Our study confirms that positive emotions promote prosociality in girls. About the perception of negative emotions, our data disprove that sadness and anger have both opposite effects on prosocial behaviours [47]. We found that anger reduces prosociality, though the relation is very weak. Deviance is usually associated with antisocial behaviours and our results show that actors and victims of cyberbullying have a lower prosocial tendency. Females remain more prosocial even when victims of cyberbullying. To be remembered that we investigated on a group of very young children and there is the need to designed common effective indicators to measure prosociality within specific population groups.

5. Conclusions

The study presented is based on a survey conducted in Rome, Italy, during the spring of 2021. The survey was carried out on a sample of children attending primary school through a paper questionnaire. The results are useful for studying the development of prosocial behaviours in young ages. The survey is a positive experiment both in terms of feasibility and participation in surveys of schools and students but also in terms of duration, costs and adequacy of the survey tools. The showed importance of family, individual status, cyberbullying phenomena and social conditioning on prosociality, as well as the influence of prosociality levels on the screen time, face-to-face interactions and attitudes towards school, suggest the need for further studies on a larger geographical scale with a statistical sample representative of the Italian primary school children. A larger sample will allow carrying out even more detailed statistical analysis and a more complex profiling of the participants. In the field of social sciences, a progressive standardisation of research methodologies and a wider use of both sociological and psychological variables is desirable to analyse more in depth the correlates of the behavioural problems of childhood.
It is very likely that the influence of variables such as age, sex and socioeconomic background on prosocial behaviour, screen time, is controversial due to the different methodologies adopted in studying this phenomenon among children and adolescents [17,23,44,45].
Detecting and understanding relational and behavioural dynamics is certainly necessary to define effective social policies and targeted interventions. This is crucial to stem both endemic social pathologies and those induced by the spread of COVID-19. The pandemic has strongly conditioned, and will continue to condition, interactions amongst young people. Therefore, reaching an advanced and increasingly shared knowledge of these phenomena is necessary to promote the well-being of children, to provide them critical and ethical skills in the use of modern tools of communication and interaction, and create greater possibilities for social inclusion. It implies the support of formal and informal relational networks, for example through the promotion of sports practice as an element enabling socialisation, but also the quality of social relationships. However, this study represents the first step in a larger project commissioned by the Department for Family Policies under the Presidency of the Council of Ministers of Italy. In the light of the obtained results, the costumer will define educational policies and interventions addressed to parents, teachers and students with the aim of promoting the well-being of the youth population. In this way, it could be possible to counteract the hyper connection, the antisocial behaviour as well as the reproduction and increase in social distances in favour of greater prosociality.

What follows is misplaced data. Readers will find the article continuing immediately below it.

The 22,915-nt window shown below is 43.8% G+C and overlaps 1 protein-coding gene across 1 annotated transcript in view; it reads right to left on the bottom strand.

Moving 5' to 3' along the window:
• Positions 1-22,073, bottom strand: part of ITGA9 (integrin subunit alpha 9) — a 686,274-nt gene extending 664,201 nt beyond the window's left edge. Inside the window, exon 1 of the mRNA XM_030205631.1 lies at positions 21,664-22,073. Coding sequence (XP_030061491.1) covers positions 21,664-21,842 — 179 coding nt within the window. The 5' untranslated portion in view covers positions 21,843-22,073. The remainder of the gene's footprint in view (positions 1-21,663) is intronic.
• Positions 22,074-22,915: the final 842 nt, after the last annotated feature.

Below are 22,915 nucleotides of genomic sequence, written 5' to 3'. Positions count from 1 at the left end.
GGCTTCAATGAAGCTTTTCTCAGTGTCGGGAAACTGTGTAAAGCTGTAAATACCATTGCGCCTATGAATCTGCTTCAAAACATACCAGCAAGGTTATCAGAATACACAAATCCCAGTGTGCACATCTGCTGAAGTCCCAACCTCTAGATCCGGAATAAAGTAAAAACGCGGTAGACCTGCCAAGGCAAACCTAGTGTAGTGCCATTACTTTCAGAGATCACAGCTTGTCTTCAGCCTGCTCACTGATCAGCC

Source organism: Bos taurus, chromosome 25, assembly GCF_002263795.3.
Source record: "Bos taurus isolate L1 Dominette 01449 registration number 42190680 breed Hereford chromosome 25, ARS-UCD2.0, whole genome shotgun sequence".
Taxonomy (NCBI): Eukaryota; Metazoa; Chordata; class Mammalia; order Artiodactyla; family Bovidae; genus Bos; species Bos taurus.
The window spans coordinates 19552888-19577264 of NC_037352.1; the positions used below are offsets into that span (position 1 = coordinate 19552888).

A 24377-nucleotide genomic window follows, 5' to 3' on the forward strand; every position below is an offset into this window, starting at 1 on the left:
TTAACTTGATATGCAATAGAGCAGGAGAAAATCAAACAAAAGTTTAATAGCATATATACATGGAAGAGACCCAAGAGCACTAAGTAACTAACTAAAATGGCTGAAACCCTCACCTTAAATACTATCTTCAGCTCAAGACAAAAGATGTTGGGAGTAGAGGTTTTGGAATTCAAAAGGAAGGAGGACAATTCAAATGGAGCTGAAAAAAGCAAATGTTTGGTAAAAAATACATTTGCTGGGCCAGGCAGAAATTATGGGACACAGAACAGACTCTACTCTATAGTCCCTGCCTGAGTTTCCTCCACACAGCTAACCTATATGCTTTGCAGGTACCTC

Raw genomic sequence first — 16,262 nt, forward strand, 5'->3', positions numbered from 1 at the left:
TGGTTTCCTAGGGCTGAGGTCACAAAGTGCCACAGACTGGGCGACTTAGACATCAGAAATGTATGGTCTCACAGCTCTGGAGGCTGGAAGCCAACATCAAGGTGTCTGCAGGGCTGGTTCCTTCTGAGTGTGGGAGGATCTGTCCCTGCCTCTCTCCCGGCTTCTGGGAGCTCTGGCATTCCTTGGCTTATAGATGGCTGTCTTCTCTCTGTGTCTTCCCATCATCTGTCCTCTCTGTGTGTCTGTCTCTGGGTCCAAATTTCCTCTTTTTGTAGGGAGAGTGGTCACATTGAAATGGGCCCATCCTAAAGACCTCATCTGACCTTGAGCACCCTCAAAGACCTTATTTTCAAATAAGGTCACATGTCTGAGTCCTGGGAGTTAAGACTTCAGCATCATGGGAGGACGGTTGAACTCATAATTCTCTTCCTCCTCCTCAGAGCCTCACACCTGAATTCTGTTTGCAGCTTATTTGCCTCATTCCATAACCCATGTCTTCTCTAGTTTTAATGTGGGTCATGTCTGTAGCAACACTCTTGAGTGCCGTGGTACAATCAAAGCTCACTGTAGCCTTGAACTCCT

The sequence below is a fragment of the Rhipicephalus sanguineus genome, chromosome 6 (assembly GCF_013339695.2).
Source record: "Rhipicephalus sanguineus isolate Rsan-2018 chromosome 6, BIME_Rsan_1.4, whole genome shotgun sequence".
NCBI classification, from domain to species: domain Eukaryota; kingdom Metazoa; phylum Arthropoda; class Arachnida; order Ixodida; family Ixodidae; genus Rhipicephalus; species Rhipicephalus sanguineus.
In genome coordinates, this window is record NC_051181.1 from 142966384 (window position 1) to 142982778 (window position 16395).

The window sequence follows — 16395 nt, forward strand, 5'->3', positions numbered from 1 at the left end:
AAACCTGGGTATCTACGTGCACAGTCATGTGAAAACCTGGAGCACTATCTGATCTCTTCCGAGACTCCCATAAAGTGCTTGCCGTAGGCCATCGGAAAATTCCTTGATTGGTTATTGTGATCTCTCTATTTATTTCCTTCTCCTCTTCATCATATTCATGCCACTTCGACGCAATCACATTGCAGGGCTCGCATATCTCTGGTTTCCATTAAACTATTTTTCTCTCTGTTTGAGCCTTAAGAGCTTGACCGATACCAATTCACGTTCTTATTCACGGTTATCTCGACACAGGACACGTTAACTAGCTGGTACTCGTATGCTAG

Author Contributions

L.C., G.C. and A.T. conceived and designed the study, consulted literature, collected data and wrote and edit the paper. L.C. did the statistical data analysis and is the last author, i.e., the group leader in this research, G.C. and A.T. did the sociological interpretation, A.T. is also the first author in this paper, C.C. contributed to the introduction and literature review. R.P. reviewed the manuscript. All authors have read and agreed to the published version of the manuscript.


This study was funded by the Department of Family Policies of the Italian Presidency of the Council of Ministers.

Institutional Review Board Statement